The huge losses incurred by UBS allegedly as a result of unauthorised trades which may have involved ETFs have hurled the funds back into the firing line, just when the furore caused by regulator examinations of the instruments had abated.
ETFs have been accused of being risky and businessman Terry Smith – known for being vocal in his dislike for the instruments – has said that the losses are proof that ETFs are harmful to the financial industry and called for them to be banned.
He has ignored the fact that no ETF investors have lost money as a result of the UBS losses and there have as yet been no knock-on effects on the wider market.
In the race to pin the blame on ETFs, facts have become muddled.
Whatever the extent to which ETFs were involved, those in the ETF industry have all stressed that rogue traders will trade whatever they can get their hands on (click here for more).
Suggestions have been made that because OTC trades in ETFs do not have to be reported under Mifid, trades in fictitious ETFs – which were apparently used to back the unauthorised trades – were able to go undetected.
But those with knowledge of how ETF trading works say that in any client facing business, market makers will do everything on a contract and it will be confirmed under FSA requirements. The same is true under other European authorities.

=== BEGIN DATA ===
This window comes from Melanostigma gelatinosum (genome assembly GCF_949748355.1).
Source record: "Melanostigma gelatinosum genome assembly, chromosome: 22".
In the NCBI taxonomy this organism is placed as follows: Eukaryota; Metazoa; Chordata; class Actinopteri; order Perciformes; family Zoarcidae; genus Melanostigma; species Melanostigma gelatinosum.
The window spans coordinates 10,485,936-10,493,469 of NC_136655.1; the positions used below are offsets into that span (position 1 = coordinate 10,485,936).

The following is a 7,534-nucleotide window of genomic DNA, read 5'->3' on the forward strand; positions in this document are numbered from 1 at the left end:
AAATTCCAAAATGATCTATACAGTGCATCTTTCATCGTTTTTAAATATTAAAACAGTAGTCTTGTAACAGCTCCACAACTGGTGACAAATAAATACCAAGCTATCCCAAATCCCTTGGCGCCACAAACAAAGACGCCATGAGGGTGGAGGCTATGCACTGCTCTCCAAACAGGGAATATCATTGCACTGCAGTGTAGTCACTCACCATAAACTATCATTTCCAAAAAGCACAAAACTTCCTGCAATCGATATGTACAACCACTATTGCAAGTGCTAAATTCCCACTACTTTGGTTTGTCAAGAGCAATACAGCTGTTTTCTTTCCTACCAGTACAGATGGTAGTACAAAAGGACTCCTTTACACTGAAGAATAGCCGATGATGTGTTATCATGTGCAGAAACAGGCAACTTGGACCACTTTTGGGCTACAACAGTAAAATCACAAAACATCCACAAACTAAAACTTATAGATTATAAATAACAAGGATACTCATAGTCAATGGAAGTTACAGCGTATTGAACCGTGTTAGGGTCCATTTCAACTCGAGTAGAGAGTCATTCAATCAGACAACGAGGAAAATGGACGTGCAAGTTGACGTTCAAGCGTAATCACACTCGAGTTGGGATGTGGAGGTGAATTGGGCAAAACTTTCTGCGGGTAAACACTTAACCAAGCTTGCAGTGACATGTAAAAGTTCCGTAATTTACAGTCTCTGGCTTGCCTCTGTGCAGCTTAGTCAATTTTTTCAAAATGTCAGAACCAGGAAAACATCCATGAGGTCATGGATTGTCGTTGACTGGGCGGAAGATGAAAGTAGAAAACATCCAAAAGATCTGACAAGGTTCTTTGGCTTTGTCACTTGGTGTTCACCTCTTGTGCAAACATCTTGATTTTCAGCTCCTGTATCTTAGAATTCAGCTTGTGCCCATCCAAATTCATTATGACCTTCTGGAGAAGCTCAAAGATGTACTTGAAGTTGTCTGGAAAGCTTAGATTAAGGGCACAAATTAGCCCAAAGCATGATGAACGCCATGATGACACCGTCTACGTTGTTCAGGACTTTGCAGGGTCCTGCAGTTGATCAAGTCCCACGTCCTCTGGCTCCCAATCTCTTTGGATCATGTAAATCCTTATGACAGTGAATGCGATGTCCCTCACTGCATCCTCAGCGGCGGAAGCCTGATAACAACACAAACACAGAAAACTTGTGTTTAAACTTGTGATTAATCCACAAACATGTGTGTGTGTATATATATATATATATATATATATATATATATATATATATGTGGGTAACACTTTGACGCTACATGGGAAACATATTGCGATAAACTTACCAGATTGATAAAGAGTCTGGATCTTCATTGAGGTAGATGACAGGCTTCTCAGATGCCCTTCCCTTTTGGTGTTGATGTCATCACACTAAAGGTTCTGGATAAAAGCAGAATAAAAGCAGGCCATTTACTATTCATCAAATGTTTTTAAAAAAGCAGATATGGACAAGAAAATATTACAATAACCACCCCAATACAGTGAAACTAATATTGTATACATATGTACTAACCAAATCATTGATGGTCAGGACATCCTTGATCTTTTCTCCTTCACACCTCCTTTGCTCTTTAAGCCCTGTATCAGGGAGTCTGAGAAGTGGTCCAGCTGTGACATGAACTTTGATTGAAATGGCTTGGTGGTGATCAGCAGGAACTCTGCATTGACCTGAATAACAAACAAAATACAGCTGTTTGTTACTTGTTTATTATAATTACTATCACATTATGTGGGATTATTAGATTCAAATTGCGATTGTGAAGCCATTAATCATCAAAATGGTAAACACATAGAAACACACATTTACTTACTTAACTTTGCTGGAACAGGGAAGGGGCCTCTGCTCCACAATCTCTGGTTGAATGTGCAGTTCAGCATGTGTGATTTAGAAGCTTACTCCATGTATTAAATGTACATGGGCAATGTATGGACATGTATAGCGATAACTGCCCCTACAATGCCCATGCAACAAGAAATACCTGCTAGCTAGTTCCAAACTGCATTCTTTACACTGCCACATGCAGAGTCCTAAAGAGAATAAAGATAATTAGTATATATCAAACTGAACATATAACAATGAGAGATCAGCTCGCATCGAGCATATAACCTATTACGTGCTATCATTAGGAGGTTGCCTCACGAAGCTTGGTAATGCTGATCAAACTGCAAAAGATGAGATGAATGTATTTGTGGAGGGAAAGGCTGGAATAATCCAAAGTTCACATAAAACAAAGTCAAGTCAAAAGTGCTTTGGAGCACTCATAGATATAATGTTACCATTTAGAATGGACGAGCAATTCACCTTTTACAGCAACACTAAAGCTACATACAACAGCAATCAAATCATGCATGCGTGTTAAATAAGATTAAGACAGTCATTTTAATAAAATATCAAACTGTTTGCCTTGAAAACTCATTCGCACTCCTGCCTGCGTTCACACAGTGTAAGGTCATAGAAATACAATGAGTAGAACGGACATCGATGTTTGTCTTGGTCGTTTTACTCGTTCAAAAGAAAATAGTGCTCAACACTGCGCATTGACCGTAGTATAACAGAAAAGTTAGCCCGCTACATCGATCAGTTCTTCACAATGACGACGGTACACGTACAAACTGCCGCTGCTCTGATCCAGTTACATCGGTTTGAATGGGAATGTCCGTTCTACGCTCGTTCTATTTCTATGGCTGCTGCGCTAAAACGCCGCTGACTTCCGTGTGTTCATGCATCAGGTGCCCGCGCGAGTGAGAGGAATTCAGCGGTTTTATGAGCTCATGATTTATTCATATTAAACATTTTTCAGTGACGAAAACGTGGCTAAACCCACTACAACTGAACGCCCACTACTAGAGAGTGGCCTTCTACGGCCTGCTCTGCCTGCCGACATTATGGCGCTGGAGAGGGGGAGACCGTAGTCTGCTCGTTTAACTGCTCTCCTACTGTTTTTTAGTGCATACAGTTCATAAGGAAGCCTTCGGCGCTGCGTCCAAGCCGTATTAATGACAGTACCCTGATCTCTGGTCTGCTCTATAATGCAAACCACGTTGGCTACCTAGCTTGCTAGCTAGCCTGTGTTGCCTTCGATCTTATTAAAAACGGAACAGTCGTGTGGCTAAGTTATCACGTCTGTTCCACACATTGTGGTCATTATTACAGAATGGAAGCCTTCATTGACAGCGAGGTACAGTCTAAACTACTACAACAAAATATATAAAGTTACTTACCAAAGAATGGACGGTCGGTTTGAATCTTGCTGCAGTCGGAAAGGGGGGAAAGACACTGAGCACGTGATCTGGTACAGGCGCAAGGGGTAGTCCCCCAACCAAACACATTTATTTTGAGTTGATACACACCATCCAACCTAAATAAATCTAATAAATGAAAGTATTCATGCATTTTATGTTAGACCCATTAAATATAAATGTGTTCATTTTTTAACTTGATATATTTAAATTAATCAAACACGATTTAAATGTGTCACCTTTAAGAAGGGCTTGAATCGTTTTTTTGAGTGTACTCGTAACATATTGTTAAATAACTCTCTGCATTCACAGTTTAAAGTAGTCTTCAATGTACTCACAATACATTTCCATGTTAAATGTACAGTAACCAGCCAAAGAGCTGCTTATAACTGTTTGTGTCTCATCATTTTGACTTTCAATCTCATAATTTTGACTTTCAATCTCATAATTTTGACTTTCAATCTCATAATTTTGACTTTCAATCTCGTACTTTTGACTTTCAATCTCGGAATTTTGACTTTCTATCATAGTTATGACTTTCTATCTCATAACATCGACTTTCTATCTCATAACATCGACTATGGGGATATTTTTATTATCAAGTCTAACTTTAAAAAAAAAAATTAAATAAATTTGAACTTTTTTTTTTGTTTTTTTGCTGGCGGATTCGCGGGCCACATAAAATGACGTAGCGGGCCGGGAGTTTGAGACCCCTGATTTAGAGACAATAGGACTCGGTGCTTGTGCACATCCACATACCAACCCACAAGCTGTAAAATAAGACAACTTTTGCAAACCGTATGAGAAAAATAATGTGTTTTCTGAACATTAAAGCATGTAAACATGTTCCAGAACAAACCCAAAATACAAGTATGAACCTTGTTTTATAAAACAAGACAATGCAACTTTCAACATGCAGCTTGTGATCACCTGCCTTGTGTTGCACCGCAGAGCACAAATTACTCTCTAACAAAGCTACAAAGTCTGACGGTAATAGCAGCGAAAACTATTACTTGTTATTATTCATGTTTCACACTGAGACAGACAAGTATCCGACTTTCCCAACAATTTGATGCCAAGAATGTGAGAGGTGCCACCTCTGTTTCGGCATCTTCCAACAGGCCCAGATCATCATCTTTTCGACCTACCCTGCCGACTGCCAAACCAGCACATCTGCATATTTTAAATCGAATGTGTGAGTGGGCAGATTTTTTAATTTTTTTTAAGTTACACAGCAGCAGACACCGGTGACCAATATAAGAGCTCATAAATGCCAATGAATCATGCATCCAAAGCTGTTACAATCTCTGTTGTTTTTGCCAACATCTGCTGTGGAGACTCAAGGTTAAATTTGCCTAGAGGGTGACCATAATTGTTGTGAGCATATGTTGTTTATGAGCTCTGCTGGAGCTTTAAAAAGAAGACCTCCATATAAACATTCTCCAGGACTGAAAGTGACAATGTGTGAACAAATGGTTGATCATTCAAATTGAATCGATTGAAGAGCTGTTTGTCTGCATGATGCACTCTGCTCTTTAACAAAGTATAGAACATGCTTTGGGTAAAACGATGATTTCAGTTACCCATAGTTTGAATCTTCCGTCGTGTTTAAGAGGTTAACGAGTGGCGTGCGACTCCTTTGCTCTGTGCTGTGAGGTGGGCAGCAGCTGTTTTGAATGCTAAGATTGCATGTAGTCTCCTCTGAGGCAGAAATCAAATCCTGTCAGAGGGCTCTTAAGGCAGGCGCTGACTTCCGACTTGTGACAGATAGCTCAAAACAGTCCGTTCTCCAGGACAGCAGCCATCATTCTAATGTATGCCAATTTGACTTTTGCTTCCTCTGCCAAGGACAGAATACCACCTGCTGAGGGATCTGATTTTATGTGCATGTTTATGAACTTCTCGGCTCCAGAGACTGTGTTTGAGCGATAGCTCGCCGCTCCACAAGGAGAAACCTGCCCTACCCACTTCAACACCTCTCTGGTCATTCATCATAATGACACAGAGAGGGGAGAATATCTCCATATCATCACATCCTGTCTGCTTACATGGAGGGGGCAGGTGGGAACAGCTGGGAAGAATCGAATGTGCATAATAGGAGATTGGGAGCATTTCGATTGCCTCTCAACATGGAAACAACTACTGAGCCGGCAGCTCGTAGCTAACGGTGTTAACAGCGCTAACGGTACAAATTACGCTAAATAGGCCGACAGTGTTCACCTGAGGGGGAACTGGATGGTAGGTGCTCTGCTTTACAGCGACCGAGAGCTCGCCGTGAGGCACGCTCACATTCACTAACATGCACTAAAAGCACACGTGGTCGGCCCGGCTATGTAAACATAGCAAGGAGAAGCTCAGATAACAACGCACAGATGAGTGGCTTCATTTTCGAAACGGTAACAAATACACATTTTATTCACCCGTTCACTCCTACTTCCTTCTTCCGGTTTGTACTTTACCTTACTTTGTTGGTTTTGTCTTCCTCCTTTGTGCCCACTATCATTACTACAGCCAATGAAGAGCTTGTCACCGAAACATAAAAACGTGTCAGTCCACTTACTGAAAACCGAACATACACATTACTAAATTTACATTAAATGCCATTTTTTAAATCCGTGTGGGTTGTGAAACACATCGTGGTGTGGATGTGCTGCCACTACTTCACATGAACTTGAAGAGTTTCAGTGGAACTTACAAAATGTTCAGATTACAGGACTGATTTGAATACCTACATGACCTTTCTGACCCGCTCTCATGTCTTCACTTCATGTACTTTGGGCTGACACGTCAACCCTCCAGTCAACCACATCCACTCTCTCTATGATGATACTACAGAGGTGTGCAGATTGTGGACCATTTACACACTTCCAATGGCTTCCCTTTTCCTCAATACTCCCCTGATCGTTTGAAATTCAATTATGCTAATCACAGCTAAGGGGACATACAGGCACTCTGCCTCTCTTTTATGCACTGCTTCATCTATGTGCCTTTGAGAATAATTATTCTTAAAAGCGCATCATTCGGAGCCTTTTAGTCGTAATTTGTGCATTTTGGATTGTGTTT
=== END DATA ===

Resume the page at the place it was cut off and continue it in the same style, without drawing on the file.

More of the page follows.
While no one knows how each bank’s internal activities work, compliance departments usually keep a close eye on business.
Although it is not known what structure of ETF the ‘rogue’ trader used if in fact ETFs were involved at all, the news of what happened at UBS has been used as a means to examine swap-based ETFs. They have been called complex and there are suggestions that using derivatives is somehow hiding something from investors.
Yes, swap-based ETF have counterparty risk but so does any investment and many other funds make use of derivatives, all of which is regulated under Ucits. While many ETF providers agree there could be more transparency around ETFs, most already disclose their holdings at least monthly, many now do it daily.
In the US the SEC’s call for public comment on the use of derivatives in ETFs and other 1940 Act funds noted the example of the Ucits regulations in Europe. The regulator asked whether a similar approach should be adopted in the US.
If the US regulator recognises the benefits that Ucits offers, maybe more attention should be paid in the European market.
Clare Dickinson, Editor
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